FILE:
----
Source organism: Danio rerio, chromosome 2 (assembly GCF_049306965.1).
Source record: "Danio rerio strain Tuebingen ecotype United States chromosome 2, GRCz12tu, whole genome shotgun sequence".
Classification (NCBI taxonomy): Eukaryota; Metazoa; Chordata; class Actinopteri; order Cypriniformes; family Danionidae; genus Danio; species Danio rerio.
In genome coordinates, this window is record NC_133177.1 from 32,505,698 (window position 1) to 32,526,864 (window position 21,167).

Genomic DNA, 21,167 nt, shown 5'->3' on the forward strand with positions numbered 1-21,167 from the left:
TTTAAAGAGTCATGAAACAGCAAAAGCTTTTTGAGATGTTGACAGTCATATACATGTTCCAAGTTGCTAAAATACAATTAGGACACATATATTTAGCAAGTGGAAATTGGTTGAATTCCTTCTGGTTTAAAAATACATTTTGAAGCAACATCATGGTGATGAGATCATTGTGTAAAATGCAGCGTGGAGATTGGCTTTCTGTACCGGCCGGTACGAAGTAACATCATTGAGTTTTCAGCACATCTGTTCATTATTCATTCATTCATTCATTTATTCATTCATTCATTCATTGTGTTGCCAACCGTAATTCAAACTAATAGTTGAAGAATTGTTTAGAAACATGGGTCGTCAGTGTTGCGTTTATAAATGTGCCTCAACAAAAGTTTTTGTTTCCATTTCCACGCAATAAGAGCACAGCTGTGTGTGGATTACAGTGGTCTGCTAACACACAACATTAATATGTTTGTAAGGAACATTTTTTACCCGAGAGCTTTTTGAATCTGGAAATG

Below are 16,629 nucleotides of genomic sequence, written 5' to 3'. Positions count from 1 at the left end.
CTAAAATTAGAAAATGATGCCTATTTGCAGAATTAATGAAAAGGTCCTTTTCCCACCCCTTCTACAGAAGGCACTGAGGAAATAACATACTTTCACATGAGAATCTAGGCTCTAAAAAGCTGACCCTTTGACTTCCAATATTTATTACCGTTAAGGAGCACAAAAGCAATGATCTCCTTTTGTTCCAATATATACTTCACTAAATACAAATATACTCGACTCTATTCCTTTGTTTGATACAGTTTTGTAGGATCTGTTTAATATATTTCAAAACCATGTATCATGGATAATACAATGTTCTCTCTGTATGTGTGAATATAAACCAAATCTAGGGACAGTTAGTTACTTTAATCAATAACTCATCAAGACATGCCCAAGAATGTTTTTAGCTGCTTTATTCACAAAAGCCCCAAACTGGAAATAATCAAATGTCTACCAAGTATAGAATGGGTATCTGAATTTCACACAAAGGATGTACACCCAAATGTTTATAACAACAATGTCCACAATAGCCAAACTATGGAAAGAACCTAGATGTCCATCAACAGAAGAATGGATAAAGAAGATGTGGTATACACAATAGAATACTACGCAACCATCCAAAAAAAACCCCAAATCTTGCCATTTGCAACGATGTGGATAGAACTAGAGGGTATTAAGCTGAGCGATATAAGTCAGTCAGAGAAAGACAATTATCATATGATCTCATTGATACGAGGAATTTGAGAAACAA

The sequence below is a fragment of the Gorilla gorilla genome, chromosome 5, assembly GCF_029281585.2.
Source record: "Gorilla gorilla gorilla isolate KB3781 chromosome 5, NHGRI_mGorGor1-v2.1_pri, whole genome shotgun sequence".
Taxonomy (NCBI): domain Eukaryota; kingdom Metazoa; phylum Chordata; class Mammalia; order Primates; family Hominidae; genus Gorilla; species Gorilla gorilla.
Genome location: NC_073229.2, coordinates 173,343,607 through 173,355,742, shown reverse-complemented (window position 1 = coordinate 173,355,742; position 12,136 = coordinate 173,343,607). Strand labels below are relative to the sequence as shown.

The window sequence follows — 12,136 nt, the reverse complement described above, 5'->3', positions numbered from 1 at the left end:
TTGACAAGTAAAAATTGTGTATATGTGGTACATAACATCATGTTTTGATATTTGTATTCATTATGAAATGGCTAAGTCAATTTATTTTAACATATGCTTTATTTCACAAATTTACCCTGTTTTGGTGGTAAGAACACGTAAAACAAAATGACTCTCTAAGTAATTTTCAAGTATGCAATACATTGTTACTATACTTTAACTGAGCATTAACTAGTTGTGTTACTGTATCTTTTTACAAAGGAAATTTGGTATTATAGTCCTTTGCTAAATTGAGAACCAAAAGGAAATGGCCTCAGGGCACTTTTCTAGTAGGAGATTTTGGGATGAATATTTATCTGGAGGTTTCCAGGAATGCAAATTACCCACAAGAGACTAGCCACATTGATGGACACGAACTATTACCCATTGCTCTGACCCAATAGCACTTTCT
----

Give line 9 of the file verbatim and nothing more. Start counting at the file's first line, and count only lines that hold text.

The sequence below is a fragment of the Gorilla gorilla genome, chromosome 5, assembly GCF_029281585.2.